Digital Photography For Dummies
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In order to get good photographs of a forest, you must notice the forest as an entity. When you see the elements for a compelling picture fall into place, it’s time to think about composition, settings, and so on. Here are six things to consider when photographing a forest:

  • Choose a high vantage point. If you’re photographing a forest in the middle of a mountain range or one that’s nestled in a valley, photograph the forest from a high vantage point.

  • Choose a low vantage point. If you’re walking down a meandering path in a forest and the elements for a great picture appear before you, consider crouching down to photograph the forest from a low vantage point. From this position, you capture the majesty and grandeur of the forest.

  • Pick the appropriate format. You should almost always photograph a forest in landscape format (the picture is wider than it is tall) with the camera level with the horizon.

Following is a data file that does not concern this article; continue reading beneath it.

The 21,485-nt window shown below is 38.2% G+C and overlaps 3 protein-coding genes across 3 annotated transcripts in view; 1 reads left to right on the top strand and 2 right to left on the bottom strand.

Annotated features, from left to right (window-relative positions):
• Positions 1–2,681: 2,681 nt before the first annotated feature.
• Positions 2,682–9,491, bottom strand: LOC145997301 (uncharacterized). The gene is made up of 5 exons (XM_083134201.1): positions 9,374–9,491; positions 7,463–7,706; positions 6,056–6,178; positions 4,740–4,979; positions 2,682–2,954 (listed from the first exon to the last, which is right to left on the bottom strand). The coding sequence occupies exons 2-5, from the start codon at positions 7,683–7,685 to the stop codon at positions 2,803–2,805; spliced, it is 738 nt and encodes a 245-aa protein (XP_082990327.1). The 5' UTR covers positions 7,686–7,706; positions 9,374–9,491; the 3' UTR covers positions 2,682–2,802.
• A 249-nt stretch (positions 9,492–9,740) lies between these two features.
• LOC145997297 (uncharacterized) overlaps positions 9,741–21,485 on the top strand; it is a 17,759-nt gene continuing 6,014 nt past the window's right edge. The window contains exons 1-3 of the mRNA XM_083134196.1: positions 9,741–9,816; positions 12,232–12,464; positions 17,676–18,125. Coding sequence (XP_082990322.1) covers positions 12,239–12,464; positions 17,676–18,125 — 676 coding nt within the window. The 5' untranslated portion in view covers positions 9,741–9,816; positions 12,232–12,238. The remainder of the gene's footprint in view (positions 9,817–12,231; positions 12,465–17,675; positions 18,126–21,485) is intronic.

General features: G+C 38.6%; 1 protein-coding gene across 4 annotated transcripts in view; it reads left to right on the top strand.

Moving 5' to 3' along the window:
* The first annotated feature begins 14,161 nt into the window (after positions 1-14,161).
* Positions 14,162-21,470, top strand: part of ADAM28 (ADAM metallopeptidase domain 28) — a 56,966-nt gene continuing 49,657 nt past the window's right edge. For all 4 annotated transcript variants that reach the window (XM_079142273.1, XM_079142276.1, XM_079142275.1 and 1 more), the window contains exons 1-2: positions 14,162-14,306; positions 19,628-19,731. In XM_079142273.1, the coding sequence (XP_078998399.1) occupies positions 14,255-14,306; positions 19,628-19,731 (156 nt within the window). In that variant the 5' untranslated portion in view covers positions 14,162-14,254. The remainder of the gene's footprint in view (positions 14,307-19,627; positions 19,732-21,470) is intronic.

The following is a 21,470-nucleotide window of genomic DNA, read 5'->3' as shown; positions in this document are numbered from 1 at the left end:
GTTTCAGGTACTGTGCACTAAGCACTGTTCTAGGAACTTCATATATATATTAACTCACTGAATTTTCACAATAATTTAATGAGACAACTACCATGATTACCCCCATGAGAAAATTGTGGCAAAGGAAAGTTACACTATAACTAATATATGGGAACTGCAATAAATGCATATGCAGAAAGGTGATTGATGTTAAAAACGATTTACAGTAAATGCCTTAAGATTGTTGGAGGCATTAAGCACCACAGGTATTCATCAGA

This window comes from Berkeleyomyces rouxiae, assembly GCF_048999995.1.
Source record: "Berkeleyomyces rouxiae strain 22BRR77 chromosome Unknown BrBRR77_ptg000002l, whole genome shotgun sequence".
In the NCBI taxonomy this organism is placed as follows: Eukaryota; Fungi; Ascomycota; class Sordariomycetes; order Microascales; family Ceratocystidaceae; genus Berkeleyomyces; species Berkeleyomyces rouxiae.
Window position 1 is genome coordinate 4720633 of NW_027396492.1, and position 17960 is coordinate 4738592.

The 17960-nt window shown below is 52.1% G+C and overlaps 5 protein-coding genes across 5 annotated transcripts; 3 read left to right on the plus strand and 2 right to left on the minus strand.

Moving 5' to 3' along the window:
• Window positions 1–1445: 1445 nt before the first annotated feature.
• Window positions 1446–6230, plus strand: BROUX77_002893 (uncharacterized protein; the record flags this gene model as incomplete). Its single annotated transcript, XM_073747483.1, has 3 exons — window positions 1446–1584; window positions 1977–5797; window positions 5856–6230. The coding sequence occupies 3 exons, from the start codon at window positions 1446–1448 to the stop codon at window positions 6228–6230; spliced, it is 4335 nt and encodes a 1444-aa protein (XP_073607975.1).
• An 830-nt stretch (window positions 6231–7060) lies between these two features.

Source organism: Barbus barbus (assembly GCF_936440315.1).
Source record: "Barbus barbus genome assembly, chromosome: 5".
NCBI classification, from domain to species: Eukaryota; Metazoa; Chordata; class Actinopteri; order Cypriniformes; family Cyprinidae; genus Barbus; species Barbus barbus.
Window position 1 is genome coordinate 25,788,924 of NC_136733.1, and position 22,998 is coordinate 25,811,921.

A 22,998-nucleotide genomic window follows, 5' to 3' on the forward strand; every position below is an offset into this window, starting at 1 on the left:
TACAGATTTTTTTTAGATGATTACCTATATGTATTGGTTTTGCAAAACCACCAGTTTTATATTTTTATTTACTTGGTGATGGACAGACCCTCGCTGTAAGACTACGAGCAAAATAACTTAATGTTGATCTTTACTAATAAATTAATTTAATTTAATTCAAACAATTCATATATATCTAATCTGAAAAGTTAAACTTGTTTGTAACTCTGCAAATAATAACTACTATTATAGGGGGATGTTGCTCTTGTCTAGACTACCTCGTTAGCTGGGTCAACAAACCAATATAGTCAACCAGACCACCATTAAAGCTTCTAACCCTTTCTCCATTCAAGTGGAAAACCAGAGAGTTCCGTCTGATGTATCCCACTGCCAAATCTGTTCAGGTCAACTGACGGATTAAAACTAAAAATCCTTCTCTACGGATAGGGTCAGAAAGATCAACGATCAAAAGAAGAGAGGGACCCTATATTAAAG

• Use a wide-angle focal length. To capture the big picture, use a wide-angle focal length, 28mm or wider. Note that if you photograph a forest with a focal length less than 28mm from a distance, you’ll have to include something rather prominent in the foreground to capture the interest of the viewer — such as a large bush, rock, or tree.

  • Choose the right settings. Use the lowest possible ISO setting to minimize noise. Choose a small aperture with an f-stop value between f/11 and the camera’s smallest aperture.

    If you’re shooting in dim lighting conditions, the small aperture yields a slow shutter speed, sometimes too slow to handhold the camera. If this is the case, bump the ISO slightly, but try not to exceed an ISO setting of 800.

  • Use a tripod. If you want clear, sharp pictures, consider carrying a tripod with you. You may think tripods are a nuisance to carry around, but mounting your camera on a tripod guarantees you get a sharp picture.

About This Article

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About the book author:

Julie Adair King is a veteran photography professional and instructor with more than 60 books to her credit. She has written all editions of Digital Photography For Dummies as well as 40 guides to DSLR camera models.

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